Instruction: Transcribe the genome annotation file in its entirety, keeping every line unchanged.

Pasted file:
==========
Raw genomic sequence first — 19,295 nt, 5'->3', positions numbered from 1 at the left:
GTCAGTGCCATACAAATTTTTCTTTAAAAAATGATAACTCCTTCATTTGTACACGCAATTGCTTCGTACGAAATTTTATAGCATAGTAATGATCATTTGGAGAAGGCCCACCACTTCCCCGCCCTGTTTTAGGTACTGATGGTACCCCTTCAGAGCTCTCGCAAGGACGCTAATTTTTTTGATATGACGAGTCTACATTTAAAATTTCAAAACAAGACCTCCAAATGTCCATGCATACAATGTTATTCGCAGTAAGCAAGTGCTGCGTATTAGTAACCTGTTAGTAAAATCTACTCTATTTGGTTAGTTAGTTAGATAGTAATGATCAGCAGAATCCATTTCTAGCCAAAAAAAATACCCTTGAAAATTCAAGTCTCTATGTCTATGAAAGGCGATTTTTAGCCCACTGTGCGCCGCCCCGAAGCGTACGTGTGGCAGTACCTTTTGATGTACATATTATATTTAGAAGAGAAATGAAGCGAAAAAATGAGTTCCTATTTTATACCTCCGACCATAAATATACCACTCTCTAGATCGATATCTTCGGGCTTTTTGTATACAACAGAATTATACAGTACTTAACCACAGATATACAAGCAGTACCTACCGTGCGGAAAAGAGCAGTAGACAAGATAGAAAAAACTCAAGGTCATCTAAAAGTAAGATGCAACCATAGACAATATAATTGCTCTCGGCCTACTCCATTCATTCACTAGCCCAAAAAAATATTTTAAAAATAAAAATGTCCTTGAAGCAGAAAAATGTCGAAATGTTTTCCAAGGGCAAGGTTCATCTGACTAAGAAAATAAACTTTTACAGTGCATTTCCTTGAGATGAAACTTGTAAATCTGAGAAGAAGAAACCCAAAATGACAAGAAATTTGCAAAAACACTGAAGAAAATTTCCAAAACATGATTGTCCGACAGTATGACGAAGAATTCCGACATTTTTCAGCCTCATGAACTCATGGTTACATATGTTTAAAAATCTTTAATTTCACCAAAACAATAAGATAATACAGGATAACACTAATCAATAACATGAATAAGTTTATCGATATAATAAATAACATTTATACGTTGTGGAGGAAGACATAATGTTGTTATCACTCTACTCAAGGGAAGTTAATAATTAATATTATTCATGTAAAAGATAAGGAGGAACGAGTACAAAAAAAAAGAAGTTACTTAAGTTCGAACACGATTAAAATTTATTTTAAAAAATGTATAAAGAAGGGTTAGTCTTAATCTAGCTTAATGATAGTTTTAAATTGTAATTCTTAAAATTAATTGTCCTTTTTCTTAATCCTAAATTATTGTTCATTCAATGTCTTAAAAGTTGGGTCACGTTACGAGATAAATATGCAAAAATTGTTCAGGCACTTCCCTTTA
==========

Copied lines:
Raw genomic sequence first — 19,295 nt, 5'->3', positions numbered from 1 at the left:
GTCAGTGCCATACAAATTTTTCTTTAAAAAATGATAACTCCTTCATTTGTACACGCAATTGCTTCGTACGAAATTTTATAGCATAGTAATGATCATTTGGAGAAGGCCCACCACTTCCCCGCCCTGTTTTAGGTACTGATGGTACCCCTTCAGAGCTCTCGCAAGGACGCTAATTTTTTTGATATGACGAGTCTACATTTAAAATTTCAAAACAAGACCTCCAAATGTCCATGCATACAATGTTATTCGCAGTAAGCAAGTGCTGCGTATTAGTAACCTGTTAGTAAAATCTACTCTATTTGGTTAGTTAGTTAGATAGTAATGATCAGCAGAATCCATTTCTAGCCAAAAAAAATACCCTTGAAAATTCAAGTCTCTATGTCTATGAAAGGCGATTTTTAGCCCACTGTGCGCCGCCCCGAAGCGTACGTGTGGCAGTACCTTTTGATGTACATATTATATTTAGAAGAGAAATGAAGCGAAAAAATGAGTTCCTATTTTATACCTCCGACCATAAATATACCACTCTCTAGATCGATATCTTCGGGCTTTTTGTATACAACAGAATTATACAGTACTTAACCACAGATATACAAGCAGTACCTACCGTGCGGAAAAGAGCAGTAGACAAGATAGAAAAAACTCAAGGTCATCTAAAAGTAAGATGCAACCATAGACAATATAATTGCTCTCGGCCTACTCCATTCATTCACTAGCCCAAAAAAATATTTTAAAAATAAAAATGTCCTTGAAGCAGAAAAATGTCGAAATGTTTTCCAAGGGCAAGGTTCATCTGACTAAGAAAATAAACTTTTACAGTGCATTTCCTTGAGATGAAACTTGTAAATCTGAGAAGAAGAAACCCAAAATGACAAGAAATTTGCAAAAACACTGAAGAAAATTTCCAAAACATGATTGTCCGACAGTATGACGAAGAATTCCGACATTTTTCAGCCTCATGAACTCATGGTTACATATGTTTAAAAATCTTTAATTTCACCAAAACAATAAGATAATACAGGATAACACTAATCAATAACATGAATAAGTTTATCGATATAATAAATAACATTTATACGTTGTGGAGGAAGACATAATGTTGTTATCACTCTACTCAAGGGAAGTTAATAATTAATATTATTCATGTAAAAGATAAGGAGGAACGAGTACAAAAAAAAAGAAGTTACTTAAGTTCGAACACGATTAAAATTTATTTTAAAAAATGTATAAAGAAGGGTTAGTCTTAATCTAGCTTAATGATAGTTTTAAATTGTAATTCTTAAAATTAATTGTCCTTTTTCTTAATCCTAAATTATTGTTCATTCAATGTCTTAAAAGTTGGGTCACGTTACGAGATAAATATGCAAAAATTGTTCAGGCACTTCCCTTTA